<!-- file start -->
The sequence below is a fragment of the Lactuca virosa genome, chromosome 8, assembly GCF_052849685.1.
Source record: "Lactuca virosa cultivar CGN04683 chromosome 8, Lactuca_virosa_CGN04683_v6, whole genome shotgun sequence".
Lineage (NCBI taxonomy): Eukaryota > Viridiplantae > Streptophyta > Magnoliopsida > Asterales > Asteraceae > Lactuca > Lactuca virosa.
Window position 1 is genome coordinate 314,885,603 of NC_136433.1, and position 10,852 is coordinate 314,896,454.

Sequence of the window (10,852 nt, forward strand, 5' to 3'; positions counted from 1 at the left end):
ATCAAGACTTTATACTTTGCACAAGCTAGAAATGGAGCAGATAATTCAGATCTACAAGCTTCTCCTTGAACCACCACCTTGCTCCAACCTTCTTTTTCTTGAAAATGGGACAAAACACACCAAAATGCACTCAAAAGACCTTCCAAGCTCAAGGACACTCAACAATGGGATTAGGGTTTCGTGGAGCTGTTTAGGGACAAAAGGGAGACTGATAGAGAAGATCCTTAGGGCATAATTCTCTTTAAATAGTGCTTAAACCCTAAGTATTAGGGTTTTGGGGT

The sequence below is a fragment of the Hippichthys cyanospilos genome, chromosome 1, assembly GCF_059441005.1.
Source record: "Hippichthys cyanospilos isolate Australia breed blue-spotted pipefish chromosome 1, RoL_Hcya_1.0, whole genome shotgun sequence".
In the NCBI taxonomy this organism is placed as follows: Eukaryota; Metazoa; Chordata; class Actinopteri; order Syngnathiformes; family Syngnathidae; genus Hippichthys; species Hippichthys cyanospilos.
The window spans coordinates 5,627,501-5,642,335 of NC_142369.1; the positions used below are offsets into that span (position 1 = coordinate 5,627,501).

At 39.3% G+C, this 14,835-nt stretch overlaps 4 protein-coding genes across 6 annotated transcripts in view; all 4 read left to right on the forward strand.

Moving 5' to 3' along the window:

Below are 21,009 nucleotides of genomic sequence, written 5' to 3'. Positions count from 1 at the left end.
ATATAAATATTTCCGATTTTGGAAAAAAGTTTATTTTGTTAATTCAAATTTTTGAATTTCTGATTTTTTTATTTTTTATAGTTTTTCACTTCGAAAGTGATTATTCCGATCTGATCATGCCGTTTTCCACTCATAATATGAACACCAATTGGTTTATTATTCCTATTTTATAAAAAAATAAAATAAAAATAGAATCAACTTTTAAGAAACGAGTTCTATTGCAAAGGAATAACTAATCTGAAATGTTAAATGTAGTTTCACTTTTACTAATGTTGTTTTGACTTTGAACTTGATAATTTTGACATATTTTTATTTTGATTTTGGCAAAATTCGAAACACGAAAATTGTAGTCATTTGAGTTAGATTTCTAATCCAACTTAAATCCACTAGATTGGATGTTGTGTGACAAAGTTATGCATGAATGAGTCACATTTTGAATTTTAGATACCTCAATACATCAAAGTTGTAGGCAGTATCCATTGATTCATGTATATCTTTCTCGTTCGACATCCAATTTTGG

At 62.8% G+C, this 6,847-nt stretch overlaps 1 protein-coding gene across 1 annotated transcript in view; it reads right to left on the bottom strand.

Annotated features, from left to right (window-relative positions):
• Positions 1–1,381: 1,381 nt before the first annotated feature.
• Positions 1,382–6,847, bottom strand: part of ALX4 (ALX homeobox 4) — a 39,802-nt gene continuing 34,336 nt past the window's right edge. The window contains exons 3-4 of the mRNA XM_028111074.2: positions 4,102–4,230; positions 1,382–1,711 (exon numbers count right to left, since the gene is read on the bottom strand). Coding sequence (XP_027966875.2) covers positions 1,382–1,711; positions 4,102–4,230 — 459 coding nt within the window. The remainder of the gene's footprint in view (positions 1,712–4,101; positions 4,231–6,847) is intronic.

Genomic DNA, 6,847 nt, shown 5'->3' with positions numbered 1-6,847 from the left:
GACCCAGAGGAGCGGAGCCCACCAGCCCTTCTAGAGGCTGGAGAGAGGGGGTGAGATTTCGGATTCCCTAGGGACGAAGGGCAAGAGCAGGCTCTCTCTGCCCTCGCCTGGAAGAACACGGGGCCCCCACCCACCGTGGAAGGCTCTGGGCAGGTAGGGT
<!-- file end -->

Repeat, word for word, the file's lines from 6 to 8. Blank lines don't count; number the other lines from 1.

ATCAAGACTTTATACTTTGCACAAGCTAGAAATGGAGCAGATAATTCAGATCTACAAGCTTCTCCTTGAACCACCACCTTGCTCCAACCTTCTTTTTCTTGAAAATGGGACAAAACACACCAAAATGCACTCAAAAGACCTTCCAAGCTCAAGGACACTCAACAATGGGATTAGGGTTTCGTGGAGCTGTTTAGGGACAAAAGGGAGACTGATAGAGAAGATCCTTAGGGCATAATTCTCTTTAAATAGTGCTTAAACCCTAAGTATTAGGGTTTTGGGGT

The sequence below is a fragment of the Hippichthys cyanospilos genome, chromosome 1, assembly GCF_059441005.1.
Source record: "Hippichthys cyanospilos isolate Australia breed blue-spotted pipefish chromosome 1, RoL_Hcya_1.0, whole genome shotgun sequence".